Becoming a parent is a massive life change. So it’s not surprising that motherhood leads some women to change career too. This was true for Angeline Braidwood, owner of Sleepy Nico baby carriers.
Angeline had a varied early career. She worked in marketing and publishing and as a self-employed bookseller. But becoming a mother led Angeline to discover her passion.
“When I had my first baby Amelia, I walked from Balham to Tulse Hill, using a standard baby carrier. At the end of the walk I was in agony, everything hurt, especially my shoulders. The woman who opened the door to me wore a beautiful baby carrier. I bought one, and found people stopped me on the street to ask where I’d found it.”
At that stage, Sleepy Nico was a tiny cottage industry run by two friends, and named after the founder’s son. And when the founders decided to move on, Angeline stepped in and bought the business. She took over the name, website, method and materials. “I was just so impressed that I bought the company.”
Angeline has since expanded her enterprise, and still creates an entirely British made product. She started on a micro basis, employing a couple of local seamstresses. She has now taken on a manufacturer to produce the slings on a bigger scale.
Angeline’s enthusiasm for the business shines through, and has been essential to her success. “For me, a key to enjoying work has been to be passionate about something. Slings brought me and my child together. You just pop your child in, and off you go.”
But is hasn’t always been easy. I asked Angeline to share what she has learned so far in her business journey.
“The biggest thing has been to stand up in the face of problems. When you work for yourself, every time something new comes up, you have to learn how to do it. I couldn’t ever go back to working in someone else’s structure. In the workplace, you have a set place in the organisation and your work is planned in.
“At times I just lay on the floor and cried…. But every time there was a problem, I found a solution even though I wouldn’t have though of myself before as a problem-solver.”
“Get organised before you start. Look into all the administration and legal side. Do your groundwork and research – know what you’re getting into. Write a business plan, and look into funding.
“Document everything as you go. You need documented processes as you get bigger. If you don’t do it as you go then you suddenly have to try and do it all at once.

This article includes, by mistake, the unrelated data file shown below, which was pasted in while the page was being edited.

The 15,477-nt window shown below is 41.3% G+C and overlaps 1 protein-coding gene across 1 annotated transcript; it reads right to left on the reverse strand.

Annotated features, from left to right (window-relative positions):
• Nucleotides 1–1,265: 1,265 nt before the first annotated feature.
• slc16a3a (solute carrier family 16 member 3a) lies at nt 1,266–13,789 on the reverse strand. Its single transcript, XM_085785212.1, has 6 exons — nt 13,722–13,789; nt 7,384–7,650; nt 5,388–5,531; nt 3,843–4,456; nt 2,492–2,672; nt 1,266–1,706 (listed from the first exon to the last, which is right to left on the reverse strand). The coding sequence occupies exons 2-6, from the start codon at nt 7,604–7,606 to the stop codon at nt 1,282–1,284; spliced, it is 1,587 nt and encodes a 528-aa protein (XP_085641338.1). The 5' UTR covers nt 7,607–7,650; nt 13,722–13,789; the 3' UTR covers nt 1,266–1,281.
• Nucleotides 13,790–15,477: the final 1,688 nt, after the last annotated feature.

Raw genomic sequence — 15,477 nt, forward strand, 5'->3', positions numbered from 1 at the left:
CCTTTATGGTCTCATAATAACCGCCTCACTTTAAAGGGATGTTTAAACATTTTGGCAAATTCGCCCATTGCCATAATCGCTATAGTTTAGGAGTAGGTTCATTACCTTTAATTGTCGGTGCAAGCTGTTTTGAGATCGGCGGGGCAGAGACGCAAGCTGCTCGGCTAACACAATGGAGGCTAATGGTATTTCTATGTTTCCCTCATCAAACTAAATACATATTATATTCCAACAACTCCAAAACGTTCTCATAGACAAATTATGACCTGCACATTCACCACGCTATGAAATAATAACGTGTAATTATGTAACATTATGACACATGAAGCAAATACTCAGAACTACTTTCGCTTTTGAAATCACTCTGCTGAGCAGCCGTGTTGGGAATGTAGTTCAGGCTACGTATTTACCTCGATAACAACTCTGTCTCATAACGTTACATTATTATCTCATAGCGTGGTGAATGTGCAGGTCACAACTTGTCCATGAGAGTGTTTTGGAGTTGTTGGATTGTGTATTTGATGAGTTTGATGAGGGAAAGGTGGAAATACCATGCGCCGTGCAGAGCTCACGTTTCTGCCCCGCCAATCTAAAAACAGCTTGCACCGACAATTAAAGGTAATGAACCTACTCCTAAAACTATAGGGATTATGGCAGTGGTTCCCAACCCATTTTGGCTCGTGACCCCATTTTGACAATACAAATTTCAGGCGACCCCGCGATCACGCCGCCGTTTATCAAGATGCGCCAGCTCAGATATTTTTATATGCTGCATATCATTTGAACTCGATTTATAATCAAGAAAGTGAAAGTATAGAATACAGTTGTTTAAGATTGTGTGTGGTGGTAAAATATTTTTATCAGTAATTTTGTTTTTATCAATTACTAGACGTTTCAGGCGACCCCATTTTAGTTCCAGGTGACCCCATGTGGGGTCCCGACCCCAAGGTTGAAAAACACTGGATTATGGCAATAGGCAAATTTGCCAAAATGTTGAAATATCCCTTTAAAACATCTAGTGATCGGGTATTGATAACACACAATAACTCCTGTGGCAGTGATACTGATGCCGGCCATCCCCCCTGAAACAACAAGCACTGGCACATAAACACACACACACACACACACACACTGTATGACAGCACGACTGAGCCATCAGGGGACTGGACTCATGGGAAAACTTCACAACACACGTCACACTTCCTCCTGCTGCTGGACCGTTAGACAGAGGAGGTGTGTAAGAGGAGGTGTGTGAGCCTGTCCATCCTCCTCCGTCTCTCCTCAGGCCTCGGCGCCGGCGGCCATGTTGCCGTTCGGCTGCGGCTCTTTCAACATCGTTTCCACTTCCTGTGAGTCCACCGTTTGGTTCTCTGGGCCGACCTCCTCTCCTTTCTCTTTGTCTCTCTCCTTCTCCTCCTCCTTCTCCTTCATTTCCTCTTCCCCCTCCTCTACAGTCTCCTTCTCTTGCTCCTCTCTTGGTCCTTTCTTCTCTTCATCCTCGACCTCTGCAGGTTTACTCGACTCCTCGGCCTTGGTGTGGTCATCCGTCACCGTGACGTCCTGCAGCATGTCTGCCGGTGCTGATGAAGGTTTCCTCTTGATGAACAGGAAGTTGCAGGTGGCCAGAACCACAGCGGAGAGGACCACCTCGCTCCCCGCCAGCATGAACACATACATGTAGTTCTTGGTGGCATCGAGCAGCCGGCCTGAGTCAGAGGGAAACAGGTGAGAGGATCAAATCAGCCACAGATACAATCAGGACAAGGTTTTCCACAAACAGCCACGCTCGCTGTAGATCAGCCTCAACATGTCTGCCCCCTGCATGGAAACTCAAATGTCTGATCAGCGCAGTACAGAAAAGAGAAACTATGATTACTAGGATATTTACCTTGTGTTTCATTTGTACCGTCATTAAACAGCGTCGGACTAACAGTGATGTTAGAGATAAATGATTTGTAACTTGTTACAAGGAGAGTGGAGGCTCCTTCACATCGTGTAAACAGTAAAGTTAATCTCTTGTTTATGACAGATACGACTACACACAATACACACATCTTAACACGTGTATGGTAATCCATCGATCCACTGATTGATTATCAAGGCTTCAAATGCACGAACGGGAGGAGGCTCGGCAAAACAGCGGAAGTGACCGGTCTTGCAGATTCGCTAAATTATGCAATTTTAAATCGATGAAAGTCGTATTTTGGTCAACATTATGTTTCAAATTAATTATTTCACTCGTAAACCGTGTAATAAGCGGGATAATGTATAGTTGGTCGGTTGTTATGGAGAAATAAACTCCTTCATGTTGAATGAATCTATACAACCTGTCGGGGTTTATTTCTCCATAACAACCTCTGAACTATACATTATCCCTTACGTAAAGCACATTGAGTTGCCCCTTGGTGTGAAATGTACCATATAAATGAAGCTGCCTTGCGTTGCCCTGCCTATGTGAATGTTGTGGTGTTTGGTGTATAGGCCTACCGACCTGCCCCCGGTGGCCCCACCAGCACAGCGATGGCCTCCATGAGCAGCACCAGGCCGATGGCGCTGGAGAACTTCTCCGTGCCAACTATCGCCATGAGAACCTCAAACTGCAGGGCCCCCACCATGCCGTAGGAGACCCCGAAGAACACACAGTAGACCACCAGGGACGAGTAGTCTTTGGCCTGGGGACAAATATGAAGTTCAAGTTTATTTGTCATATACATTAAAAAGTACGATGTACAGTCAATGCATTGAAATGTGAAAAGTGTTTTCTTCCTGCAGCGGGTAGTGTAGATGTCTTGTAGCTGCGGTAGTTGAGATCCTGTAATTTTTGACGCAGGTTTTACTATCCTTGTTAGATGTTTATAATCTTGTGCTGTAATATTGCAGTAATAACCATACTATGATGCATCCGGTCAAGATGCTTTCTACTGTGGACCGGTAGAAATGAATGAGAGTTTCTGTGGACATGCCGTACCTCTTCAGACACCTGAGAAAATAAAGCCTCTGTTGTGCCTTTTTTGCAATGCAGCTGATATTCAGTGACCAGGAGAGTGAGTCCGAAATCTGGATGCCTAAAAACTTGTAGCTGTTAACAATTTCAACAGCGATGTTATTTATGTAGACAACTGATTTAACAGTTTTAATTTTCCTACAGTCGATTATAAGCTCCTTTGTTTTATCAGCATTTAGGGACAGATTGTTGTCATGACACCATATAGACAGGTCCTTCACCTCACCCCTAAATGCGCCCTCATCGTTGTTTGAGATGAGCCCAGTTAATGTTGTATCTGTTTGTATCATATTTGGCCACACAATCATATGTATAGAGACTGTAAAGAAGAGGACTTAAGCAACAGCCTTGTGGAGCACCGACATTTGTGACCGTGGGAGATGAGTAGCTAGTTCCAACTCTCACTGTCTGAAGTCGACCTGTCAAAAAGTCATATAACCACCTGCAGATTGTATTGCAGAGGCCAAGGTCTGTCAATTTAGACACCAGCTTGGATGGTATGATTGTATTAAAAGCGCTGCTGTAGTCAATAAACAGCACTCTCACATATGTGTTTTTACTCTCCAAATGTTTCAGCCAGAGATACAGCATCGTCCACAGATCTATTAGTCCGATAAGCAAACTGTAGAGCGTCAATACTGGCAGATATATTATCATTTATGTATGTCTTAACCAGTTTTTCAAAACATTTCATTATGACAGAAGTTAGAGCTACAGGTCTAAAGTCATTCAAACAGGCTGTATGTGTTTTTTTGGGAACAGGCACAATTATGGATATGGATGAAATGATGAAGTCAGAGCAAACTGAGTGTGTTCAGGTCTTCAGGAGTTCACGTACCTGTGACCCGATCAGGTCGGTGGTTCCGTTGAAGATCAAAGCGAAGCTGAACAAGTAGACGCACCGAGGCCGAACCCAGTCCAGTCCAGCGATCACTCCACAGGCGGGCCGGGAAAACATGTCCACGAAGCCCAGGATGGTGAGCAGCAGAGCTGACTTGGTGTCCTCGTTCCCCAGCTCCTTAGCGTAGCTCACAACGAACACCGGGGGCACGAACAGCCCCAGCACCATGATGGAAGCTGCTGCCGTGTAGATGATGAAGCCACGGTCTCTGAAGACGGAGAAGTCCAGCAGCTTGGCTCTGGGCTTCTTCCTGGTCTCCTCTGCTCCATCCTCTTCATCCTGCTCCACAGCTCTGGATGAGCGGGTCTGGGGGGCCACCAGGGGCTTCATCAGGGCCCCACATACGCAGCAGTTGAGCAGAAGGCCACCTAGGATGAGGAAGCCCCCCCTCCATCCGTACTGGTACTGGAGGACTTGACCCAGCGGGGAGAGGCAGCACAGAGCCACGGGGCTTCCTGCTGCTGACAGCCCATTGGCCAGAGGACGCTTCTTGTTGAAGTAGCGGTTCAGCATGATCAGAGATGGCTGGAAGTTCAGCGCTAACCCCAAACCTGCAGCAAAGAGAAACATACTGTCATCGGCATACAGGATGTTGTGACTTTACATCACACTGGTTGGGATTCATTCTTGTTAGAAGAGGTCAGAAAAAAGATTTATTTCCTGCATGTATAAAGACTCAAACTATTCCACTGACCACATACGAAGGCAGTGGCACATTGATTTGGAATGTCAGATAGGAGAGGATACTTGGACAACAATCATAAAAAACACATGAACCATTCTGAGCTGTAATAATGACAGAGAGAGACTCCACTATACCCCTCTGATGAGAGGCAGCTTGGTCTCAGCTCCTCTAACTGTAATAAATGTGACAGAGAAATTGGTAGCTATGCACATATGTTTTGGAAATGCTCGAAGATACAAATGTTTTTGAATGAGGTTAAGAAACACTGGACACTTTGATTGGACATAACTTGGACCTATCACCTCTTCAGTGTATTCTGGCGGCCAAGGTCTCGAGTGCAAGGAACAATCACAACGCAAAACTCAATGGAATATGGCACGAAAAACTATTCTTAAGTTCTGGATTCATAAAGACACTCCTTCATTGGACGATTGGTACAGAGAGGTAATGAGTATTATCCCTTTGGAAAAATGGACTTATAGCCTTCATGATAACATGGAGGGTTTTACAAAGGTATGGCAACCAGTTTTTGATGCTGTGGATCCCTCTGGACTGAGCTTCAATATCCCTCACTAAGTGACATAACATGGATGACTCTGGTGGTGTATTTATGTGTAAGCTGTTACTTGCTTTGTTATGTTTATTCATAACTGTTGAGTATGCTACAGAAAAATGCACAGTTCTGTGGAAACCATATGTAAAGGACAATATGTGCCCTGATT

“For example, we were working from a set of instructions written by seamstresses, not by instruction writers. So I’ve asked a former textile instructor to write a proper set of instructions, known as the Bible“.
“A year ago I took a leap and rented a studio on monthly terms at a local business centre. Making the leap made me work harder to make the rent.”
Angeline didn’t borrow money to set up the business, but funded it from within the family. “I stretch myself a little bit financially, but not to the point where if it goes wrong I can’t shut it down. I always have enough to cover any liabilities.”
The challenge for all small businesses in manufacturing is to find the workforce. “If you only have a couple of seamstresses and something happens, then you are stuck.”
Angeline would like to keep to the ethos of British made products. She needs to find people with the skills needed to make a full sling to the highest of standards: “The product holds the most precious being. It’s made with care, attention and love. At the moment, every sling is checked by me, and the buck stops with me!”
One solution could be more flexible apprenticeships. Angeline can teach valuable skills, but she doesn’t work a standard 9 to 5 day, which can pose a problem for standard apprenticeship schemes.
Angeline talked about the need the let her seamstresses know about their contribution and feel a sense of pride in what they do. “I want to get people excited about working for the business.”
“Ask for help when you need it. I’ve had advice from a manufacturer and a business adviser. And get a really good accountant – mine looks into my numbers and gives advice, as figures are not my strengths.”
“Know your strengths – mine are selling, networking, and project management. And recognise when you need to delegate. For example I now work with someone on my social media. I enjoyed doing it, but you need to outsource when you need the help, or you lose your personal life and your time.”
“The people I’ve met who have helped me have shared similar passions. Sleepy Nico fits into the bigger picture of baby-wearing, nurturing children. I’m part of a child-focused community, it’s lovely.
“For me, it’s about building a business around children. People call me an entrepreneur, but I always put the children first. A business is a bit like a third baby, with me looking after it. I think it’s a female way of running a business.”
For more information on Sleepy Nico carriers, visit sleepynico.com
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